A trove of evidence for the Gülenist Terror Group's (FETÖ) involvement in the July 15 coup bid that killed 248 people emerged out of a 4,658-page indictment by the Chief Prosecutor's Office in the capital Ankara.
The details of the indictment first released on Friday reveal ties between Adil Öksüz, a key figure of FETÖ who is accused of plotting the coup with the terrorist group's infiltrators in the Turkish Armed Forces (TSK) and seemingly unrelated "civilians" who joined the putsch bid, from a bureaucrat and his two sons serving as military officers, to Öksüz's accomplices who were "out to buy properties" near the military base where the coup plotters gathered according to their testimonies.
Adil Öksüz, who remains at large after his release a few days after the coup attempt, is described by media as the "black box" of the coup attempt and investigators hope to shed more light on how the coup was planned and executed with his capture. Conspiracy theories flourished after his disappearance, however, points out that he might have been "executed" by FETÖ.
The indictment says Hasan Balcı, the director of a department at a state-run history and linguistics studies center, was in touch with Adil Öksüz after the latter left detention following his initial arrest on July 16. Balcı's two sons also joined the putsch and one of them traveled hundreds of kilometers to help the putschists to take over army headquarters, prosecutors say. Hakan Çiçek, another "civilian" who was found at Akıncı military base where Adil Öksüz was captured, also had a brother serving as a military officer at Akıncı and that brother joined the pro-coup troops, the indictment adds.
Hasan Balcı was arrested three months after the coup attempt which was quelled thanks to an unprecedented resistance by the public who helped anti-coup law enforcement and military officers.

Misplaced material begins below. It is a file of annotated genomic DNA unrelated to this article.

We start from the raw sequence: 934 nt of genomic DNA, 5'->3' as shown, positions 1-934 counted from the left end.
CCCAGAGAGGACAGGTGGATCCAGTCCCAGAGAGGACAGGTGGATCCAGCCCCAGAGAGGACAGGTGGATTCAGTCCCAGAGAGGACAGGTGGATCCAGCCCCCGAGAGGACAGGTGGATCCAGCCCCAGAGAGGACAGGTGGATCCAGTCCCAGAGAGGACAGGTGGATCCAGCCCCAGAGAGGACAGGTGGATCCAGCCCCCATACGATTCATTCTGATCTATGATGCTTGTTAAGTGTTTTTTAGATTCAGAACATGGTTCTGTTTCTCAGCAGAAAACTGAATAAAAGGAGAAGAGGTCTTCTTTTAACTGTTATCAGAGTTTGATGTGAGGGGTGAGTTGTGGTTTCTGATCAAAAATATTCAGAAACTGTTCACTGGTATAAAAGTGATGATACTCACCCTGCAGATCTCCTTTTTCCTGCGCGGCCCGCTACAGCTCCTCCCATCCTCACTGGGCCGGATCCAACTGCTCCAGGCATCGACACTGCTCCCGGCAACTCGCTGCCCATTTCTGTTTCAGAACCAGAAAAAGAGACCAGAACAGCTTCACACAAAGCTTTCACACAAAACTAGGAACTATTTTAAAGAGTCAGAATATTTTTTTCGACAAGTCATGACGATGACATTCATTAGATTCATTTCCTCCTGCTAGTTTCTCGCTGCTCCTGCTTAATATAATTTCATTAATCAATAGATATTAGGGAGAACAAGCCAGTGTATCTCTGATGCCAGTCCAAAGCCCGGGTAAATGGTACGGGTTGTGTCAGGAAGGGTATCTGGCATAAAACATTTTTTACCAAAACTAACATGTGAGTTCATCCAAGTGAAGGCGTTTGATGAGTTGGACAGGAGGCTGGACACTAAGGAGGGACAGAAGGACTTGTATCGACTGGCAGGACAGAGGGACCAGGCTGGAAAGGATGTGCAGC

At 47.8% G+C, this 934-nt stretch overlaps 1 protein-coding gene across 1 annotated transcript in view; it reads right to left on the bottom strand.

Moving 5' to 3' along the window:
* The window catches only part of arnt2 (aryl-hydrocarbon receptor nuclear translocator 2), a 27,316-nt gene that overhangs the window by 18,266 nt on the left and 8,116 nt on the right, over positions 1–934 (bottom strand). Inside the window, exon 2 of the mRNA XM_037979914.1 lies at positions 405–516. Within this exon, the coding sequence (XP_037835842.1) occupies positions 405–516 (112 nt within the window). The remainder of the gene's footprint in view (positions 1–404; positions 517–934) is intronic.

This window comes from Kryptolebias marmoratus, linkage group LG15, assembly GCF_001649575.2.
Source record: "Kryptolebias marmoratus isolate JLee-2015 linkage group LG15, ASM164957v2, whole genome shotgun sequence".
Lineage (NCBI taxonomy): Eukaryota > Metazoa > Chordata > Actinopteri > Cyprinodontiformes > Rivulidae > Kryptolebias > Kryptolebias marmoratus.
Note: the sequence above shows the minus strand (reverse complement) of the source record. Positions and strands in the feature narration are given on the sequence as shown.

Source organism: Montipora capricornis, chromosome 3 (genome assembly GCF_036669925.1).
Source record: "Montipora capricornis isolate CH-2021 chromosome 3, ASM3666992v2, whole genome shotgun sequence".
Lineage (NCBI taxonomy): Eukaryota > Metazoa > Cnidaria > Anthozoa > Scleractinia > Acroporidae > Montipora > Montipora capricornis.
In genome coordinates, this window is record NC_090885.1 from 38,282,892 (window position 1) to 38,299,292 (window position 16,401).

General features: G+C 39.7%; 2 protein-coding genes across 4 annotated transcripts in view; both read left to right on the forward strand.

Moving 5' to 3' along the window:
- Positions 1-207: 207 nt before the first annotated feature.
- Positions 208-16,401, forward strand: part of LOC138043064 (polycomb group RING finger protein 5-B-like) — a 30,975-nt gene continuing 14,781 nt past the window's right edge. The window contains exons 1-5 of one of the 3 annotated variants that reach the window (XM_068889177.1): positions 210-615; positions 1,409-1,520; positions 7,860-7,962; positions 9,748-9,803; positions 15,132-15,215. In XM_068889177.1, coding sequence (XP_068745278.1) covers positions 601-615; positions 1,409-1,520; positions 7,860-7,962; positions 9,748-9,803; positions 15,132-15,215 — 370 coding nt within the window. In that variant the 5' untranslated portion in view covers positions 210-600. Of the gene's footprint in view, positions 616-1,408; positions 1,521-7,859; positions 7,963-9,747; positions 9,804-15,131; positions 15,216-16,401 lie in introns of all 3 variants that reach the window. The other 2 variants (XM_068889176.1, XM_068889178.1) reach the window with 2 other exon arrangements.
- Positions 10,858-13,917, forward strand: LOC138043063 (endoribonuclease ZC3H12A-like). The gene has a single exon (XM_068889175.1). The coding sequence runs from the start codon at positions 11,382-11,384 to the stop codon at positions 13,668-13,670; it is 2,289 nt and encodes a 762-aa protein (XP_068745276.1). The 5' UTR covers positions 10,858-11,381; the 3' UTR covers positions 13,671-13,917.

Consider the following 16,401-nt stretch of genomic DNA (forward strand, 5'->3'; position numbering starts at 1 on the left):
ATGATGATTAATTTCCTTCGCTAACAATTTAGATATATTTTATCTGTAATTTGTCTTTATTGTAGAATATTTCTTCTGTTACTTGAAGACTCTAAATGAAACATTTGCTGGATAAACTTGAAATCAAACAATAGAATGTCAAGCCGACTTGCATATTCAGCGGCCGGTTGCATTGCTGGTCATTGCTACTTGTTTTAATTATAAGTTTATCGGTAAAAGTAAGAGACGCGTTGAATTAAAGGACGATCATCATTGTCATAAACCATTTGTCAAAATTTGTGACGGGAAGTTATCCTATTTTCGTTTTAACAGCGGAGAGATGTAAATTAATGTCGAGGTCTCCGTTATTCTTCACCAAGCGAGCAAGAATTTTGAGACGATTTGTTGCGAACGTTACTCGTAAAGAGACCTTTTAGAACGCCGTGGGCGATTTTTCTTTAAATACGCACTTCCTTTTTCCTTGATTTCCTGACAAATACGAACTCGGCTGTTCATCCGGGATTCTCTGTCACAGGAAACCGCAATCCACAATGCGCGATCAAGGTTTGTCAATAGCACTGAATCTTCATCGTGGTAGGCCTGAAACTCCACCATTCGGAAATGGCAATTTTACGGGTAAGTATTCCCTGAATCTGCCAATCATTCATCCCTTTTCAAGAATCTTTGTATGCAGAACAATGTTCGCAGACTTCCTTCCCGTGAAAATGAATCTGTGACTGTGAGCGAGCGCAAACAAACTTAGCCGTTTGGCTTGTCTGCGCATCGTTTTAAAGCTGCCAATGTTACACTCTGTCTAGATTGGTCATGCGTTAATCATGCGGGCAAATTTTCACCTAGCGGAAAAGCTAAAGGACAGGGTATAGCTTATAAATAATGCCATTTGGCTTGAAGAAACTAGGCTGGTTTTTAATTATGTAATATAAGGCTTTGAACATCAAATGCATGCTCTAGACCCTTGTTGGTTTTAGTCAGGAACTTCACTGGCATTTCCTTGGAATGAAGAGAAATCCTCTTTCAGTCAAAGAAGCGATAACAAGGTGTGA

Balcı denied charges he was at the Akıncı base when the coup unfolded on July 15 despite the footage showing him inside the base. He couldn't explain why Adil Öksüz telephoned him three times in 10 minutes on July 17, when the coup mastermind was in detention.
His younger son Halil Burak was a noncommissioned officer in the central city of Konya and flew to Istanbul on July 15 with other pro-coup troops to kidnap military commanders in Istanbul who opposed the coup attempt. Pro-coup troops had taken some commanders hostage and took them to Akıncı, where all senior military brass opposing the coup, including army chief Hulusi Akar, were held.
His older son Gökhan Balcı, a major who was stationed in Tekirdağ, -a city west of Istanbul- traveled to Ankara on July 15 and was spotted helping pro-coup troops taking over army headquarters during the coup. Gökhan Balcı is seen in civilian clothes and wielding a rifle in the command floor of the army headquarters in the security camera footage of the place on July 15. He was released with judiciary control when he denied he was in the army headquarters on that date but was arrested when investigators discovered it was Gökhan Balcı in the security camera footage showing people in civilian clothes helping pro-coup officers.